Thomas Powles, MD: What you’re saying is you can pick between VEGF TKI–I/O and I/O–I/O–based on the presence and absence of metastases, which I don’t disagree with. For bone metastases and liver metastases, you’re giving VEGF TKI–I/O combinations.

Ulka Nitin Vaishampayan, MD: I’d go to at least a combination regimen.

Thomas Powles, MD: This is still in the good-risk patients?

Ulka Nitin Vaishampayan, MD: Yes, favorable risk.

Thomas Powles, MD: In the good-risk patients, you’re trying to distinguish between good risk based on the signs of the disease. That seems fair. Let’s go broader, and let’s just go around the table a little and talk about the intermediate- and poor-risk population. Let’s talk about bone metastases, liver, metastases, brain metastases, and sarcomatoid features. Do you want to start with bone, Eric? How do you look at bone metastases? Is there a specific regimen that you use?

Eric Jonasch, MD: If I had to, I’d choose between I/O–I/O vs I/O–TKI.

Thomas Powles, MD: You wouldn’t be differentiating between the different I/O–TKIs. You see them all essentially as interchangeable. Or is there a specific regimen for bone metastases?

Eric Jonasch, MD: Cabozantinib has a reputation of being good in bone, but whether this has been validated is unclear.

Thomas Powles, MD: I agree.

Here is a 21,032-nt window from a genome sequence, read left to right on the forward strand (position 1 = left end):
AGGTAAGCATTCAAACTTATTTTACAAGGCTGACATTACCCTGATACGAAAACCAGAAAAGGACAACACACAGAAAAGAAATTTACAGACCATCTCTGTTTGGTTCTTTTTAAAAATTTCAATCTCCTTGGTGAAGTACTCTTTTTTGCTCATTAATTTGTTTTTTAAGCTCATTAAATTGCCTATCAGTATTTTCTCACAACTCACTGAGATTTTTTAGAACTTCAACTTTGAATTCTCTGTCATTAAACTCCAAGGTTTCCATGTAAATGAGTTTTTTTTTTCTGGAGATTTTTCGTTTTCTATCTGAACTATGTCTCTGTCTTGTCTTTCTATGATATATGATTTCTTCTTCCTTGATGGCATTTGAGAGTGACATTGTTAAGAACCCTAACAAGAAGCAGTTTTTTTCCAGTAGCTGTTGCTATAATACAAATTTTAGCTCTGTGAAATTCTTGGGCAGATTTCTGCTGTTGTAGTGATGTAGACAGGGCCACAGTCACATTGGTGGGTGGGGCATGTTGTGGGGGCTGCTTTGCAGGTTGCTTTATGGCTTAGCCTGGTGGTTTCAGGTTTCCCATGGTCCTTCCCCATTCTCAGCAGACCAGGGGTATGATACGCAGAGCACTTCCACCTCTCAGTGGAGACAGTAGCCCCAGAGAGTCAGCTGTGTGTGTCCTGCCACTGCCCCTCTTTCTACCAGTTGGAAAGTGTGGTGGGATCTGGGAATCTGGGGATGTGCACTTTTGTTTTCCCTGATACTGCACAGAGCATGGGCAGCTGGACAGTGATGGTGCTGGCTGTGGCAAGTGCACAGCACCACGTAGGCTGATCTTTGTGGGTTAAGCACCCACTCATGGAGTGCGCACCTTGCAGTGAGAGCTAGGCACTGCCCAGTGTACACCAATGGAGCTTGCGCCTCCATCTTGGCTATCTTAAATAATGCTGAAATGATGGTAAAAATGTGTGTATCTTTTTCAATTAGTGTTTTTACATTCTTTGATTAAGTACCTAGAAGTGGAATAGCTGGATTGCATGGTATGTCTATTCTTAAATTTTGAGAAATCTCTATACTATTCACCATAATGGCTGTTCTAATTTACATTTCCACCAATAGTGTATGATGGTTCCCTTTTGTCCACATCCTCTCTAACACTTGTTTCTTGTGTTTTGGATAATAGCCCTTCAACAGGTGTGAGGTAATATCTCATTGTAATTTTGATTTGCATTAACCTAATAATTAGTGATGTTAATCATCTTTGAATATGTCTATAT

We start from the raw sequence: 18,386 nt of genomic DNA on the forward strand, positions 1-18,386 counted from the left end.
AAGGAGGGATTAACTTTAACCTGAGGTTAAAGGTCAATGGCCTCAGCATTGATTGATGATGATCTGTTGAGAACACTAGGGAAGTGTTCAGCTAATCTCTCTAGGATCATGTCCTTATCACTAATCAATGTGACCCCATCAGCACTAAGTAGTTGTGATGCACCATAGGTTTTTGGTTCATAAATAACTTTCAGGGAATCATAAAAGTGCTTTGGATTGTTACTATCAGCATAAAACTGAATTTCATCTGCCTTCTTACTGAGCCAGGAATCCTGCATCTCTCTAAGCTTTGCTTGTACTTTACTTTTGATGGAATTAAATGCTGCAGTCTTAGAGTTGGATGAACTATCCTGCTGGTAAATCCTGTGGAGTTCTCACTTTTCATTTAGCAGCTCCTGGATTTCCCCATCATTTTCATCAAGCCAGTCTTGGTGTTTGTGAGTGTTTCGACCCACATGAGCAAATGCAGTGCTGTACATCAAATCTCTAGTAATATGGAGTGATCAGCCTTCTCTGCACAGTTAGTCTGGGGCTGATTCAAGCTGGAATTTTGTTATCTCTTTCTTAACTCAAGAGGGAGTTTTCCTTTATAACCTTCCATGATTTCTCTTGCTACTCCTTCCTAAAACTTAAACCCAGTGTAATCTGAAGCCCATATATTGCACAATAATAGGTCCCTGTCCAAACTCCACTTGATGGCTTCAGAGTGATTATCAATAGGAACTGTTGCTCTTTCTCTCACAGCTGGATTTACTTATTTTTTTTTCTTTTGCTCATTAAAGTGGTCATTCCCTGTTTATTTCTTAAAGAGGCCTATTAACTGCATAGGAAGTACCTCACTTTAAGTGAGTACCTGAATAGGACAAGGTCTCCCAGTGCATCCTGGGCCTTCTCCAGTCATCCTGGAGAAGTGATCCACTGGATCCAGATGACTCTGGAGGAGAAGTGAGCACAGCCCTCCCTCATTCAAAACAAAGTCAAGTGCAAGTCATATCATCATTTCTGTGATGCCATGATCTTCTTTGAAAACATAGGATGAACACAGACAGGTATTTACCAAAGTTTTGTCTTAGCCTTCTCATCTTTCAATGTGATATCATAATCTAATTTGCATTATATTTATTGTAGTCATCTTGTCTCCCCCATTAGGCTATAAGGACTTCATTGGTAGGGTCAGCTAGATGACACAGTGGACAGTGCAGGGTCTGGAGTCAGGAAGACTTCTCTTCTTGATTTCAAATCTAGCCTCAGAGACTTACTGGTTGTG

Eric Jonasch, MD: Based on my clinical experience, as well as the data out there, the cabozantinib-nivolumab combination for an individual who has bone metastases is a good regimen. I wouldn’t choose axitinib-pembrolizumab.

Ulka Nitin Vaishampayan, MD: Hmm.

Eric Jonasch, MD: At that very targeted VEGF inhibition, this seems not quite as good. With lenvatinib-pembrolizumab, we have updated data presented by Bob Motzer at KCA [International Kidney Cancer Symposium] last year, showing that from subset analysis, lenvatinib-pembrolizumab is probably good for these hard-to-treat areas like bone and liver. Cabozantinib-nivolumab and lenvatinib-pembrolizumab would be my go-to regimens for those difficult-to-treat areas.

Thomas Powles, MD: Let’s go to the liver. Does it worry you that 1 of the regimens is essentially more transaminitis? Are you picking any regimens with liver metastases or, are they all the same?

Rana McKay, MD: With liver, there isn’t necessarily anyone that’s more active. I come back to this: are you in visceral crisis and in need of a short-term response right away? Or do I have the luxury of the primary PD [progressive disease] rate, which with CheckMate 214 is around 20%, 17%? Can I risk that? That’s my barrier. If somebody has 1 liver metastasis and that’s all that they have, or maybe they’ve got disease elsewhere, then I’m not worried. Even if it grows a little, I’m not going to hurt that individual. I tend to favor I/O–I/O. I want to give the option of long-term disease, durability, and long-term disease control. If I’m worried about visceral crisis, if I’m worried about multiple hepatic metastases, I’m going to run into trouble. I have to get that disease in check first. Then I lean toward an I/O of VEGF combination. Generally, I like the nivolumab-cabozantinib regimen because the lower dose of the cabozantinib is easy to tolerate. Patients do well and feel better on it. I like that regimen, but I don’t think there’s a specific differentiator for the liver.

Transcript edited for clarity.